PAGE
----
Sofie Švejdová – REDFLAG
Within the context of the contemporary Czech art scene, the art of Sofie Švejdová (1990) represents the phenomenon of quick and vital painting. The struggle for expression is not tied primarily to an illusion of objectiveness, nor is it burdened by a previously declared attempt at communicating. Instead, it rests mainly in the liberating process of painting itself. At the same time, however, this should not be construed as meaning that it has been given maximum preference over a more meditative approach, but rather that in its operative motion (the painting process) it itself becomes this principle, a principle of wild reflection.
One specific characteristic of this approach is the complete presence of the subject within the movement that is developed and activated by the artist’s painterly means of expression. The painting, created immediately and elementally, is a rapid sequence of unreflected decisions. By its very nature, it thus reflects what we might call the artist’s distinctive “anthropological constant,” which here “manifests” itself.
A basic layer of uncontrolled automatism is permeated by the outlines of creative temperament that shape this red-hot magma of gushing emotions into fragments of memory, remembrances, and allusions to concrete objectiveness, figuration, and the near and distant landscape – quite simply, to everything that is spontaneously incorporated and compressed into the speed with which the painting is made.
In fact, speed would seem to be one of the basic conditions for the sustainable vitality of forms. Speed in relation to color creates a “space of mutability,” an expressive field of fruitful contradiction and erotic tension. This field can only be fixed, it seems, under the conditions of a pre-reflective state, meaning a state in which the subject experiences an unmediated detachment from the totality of objective states and is liberated from the unambiguous intentionality of phenomena because it follows one single particular phenomenon – the force of its own emotion, which, as a relational and formative force, breaks into the world of sensory certainties in order to recklessly rearrange its conventional, established foundations.
The particular phenomenon of painterly emotion here goes hand in hand with the joy of the possibility of its materialization. Rather than the spiritual dimension of art, Sofie Švejdová is interested in the “art of painterly action” in a “concrete situation” where this “action” is represented by her use of color (painting with fingers and spray paint) and the “situation” is the place in which she develops the painting and where she unconsciously and directly enters into the constitution of the painting process.
RED FLAG presents a selection of Švejdová’s paintings, with a focus on her most recent works characterized by an interest in signal red and orange tonality. The exhibition offers viewers a chance to “browse” back in time. While her most recent paintings made at this year’s Mikulov symposium (as a residue of this intense painting event) are characterized by a formal reduction and “choppy” composition, her older works can be read more as “landscapes” in the manner of a developing inner model. Švejdová’s sense for signs and colorful compression announces a new phase in her work.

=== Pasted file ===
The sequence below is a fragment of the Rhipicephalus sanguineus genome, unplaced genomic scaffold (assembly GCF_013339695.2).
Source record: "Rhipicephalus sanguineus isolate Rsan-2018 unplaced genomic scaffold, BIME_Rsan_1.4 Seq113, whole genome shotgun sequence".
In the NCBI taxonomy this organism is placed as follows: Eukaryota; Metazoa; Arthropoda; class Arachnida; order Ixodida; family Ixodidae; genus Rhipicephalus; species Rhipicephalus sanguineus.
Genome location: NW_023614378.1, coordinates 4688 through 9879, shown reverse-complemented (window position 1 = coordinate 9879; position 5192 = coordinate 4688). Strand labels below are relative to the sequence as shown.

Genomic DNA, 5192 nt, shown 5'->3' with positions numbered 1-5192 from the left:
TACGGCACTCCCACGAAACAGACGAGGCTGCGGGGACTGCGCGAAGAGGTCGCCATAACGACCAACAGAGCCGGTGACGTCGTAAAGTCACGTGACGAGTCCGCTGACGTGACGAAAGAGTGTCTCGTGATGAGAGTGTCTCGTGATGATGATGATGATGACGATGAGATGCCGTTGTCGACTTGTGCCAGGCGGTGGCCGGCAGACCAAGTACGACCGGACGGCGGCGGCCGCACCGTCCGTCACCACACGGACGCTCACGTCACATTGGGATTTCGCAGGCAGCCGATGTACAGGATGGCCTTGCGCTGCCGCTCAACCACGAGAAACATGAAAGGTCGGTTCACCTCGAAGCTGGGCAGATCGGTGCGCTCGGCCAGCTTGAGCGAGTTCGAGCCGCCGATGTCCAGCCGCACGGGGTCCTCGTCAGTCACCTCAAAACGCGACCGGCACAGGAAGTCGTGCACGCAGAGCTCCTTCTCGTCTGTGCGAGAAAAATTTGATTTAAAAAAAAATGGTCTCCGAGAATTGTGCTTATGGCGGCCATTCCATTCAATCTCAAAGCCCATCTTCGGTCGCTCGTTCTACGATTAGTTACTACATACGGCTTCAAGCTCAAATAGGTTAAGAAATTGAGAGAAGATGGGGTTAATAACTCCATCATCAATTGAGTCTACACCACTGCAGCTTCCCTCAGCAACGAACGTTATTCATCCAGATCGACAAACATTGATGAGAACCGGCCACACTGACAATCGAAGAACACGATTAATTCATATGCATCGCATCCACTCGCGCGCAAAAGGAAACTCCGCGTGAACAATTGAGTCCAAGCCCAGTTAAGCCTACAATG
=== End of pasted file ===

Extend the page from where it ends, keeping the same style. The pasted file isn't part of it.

RED FLAG is a metaphor for a red canvas fluttering in the wind. Without us giving it a clear meaning, it emanates a seemingly highly radical, ambiguous semantic aura. It can be understood as a sharp signal sent randomly into sensorily harmonized experience, or driven like a wedge into the duality of light and dark. The color red subjugates its surroundings. It possesses psychoanalytic, political, erotic, and purely existential connotations. It can represent vitality or it can announce mortal danger. It possesses a maximum level of internal contradictions within the color spectrum. Its visual link to a seemingly solid world of objects is, from the outset, an act of subversive will. Objects become tiny exploding and burning planets. Processes of permanent and accelerated transformations flash behind the objects’ names. As a result, the world appears as a universe devoid of reassuring (because unifying) mechanics, threatening us with the beauty of a thermonuclear party. This, too, reflects the degree of vitality stamped into Sofia Švejdová’s stunning, unrepeatable painterly expression.
Sofie Švejdová (born 1990 in Pilsen) studied painting (Stanislav Diviš, Jiří Černický) at the Academy of Arts, Architecture, and Design in 2009–2014. In 2008, she did a foreign internship at the Royal Academy of Fine Arts in Antwerp, Belgium. She has regularly exhibited since 2012, showing her work both in the Czech Republic and abroad, most recently at the solo exhibitions +50° (2020, Pragovka Gallery, Pop Up, Prague), Greenhouse (2021, Karpuchina Gallery, Prague), Over the Age (2022, Felix Jenewein Gallery, Kutná Hora), Three Days without Sleep (2022, Galerie Vyšehrad, Prague), and at this year’s 29th edition of the Mikulov symposium.